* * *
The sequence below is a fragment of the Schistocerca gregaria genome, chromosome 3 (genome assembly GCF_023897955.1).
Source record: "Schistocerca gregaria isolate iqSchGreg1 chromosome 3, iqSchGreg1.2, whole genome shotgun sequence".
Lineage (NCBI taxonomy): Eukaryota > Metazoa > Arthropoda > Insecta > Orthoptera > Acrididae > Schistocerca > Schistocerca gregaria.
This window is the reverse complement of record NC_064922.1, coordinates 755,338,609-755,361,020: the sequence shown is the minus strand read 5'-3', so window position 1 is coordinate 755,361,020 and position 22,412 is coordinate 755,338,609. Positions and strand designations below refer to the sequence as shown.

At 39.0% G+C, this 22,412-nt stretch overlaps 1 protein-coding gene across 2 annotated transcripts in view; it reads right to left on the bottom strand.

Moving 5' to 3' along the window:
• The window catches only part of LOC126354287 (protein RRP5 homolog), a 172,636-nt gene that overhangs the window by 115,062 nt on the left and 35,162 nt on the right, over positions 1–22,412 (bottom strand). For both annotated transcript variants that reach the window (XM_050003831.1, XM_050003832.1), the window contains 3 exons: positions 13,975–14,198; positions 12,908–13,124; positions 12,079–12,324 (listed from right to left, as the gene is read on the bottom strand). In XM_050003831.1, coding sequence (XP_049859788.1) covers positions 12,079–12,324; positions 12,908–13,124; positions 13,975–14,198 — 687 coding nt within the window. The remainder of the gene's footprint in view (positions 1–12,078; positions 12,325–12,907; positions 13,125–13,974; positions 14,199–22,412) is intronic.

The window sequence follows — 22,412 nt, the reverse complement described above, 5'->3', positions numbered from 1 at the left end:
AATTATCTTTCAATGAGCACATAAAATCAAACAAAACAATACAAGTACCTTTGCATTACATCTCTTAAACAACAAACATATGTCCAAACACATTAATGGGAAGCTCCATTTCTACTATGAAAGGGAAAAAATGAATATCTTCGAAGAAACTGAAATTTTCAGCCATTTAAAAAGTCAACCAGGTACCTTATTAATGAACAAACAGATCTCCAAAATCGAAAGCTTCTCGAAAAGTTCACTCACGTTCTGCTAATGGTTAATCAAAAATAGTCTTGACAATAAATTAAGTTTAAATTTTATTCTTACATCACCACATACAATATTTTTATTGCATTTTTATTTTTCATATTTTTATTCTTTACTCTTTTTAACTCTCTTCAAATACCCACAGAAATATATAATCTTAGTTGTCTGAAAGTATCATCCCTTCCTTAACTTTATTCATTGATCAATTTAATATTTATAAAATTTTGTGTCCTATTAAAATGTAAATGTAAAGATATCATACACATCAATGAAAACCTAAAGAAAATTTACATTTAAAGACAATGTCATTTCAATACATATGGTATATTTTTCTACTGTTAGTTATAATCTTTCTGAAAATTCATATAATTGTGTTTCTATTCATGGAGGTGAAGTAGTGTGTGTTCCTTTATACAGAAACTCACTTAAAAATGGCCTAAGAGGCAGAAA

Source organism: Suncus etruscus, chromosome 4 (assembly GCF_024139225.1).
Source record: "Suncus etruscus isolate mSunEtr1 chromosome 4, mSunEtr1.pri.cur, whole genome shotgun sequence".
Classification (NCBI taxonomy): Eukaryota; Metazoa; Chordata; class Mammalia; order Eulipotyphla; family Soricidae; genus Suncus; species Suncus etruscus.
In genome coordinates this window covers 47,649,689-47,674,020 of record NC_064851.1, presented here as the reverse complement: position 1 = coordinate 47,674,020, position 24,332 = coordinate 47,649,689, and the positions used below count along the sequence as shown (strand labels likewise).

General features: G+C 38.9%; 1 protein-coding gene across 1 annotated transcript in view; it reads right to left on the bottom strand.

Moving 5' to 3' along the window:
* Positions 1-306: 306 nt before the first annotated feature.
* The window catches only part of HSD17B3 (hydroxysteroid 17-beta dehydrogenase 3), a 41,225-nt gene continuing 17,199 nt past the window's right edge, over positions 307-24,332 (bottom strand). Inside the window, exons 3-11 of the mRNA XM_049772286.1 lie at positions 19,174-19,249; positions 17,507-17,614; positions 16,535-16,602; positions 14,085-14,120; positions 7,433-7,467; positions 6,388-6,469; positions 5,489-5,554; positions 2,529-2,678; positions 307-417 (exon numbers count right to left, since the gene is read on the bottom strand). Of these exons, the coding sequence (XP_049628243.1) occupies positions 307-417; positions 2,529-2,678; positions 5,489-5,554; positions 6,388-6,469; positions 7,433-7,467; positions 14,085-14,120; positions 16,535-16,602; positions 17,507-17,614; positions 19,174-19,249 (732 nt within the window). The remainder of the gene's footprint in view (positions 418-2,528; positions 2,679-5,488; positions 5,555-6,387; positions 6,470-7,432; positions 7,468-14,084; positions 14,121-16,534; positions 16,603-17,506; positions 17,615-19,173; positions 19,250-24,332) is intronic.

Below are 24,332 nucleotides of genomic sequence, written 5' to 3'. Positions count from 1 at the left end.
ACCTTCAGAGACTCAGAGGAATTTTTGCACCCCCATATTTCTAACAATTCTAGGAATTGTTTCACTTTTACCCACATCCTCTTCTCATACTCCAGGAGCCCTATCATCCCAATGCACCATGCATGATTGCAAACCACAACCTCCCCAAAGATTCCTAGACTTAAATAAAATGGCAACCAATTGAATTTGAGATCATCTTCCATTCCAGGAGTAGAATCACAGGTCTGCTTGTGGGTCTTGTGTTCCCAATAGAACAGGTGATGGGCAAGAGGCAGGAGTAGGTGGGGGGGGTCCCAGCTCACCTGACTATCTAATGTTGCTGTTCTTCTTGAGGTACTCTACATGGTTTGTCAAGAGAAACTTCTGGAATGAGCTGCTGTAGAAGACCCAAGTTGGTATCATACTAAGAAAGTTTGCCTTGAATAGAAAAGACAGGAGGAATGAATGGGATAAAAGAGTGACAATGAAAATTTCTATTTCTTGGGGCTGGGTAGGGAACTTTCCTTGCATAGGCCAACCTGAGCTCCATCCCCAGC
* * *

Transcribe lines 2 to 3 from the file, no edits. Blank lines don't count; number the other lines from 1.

Source record: "Schistocerca gregaria isolate iqSchGreg1 chromosome 3, iqSchGreg1.2, whole genome shotgun sequence".
Lineage (NCBI taxonomy): Eukaryota > Metazoa > Arthropoda > Insecta > Orthoptera > Acrididae > Schistocerca > Schistocerca gregaria.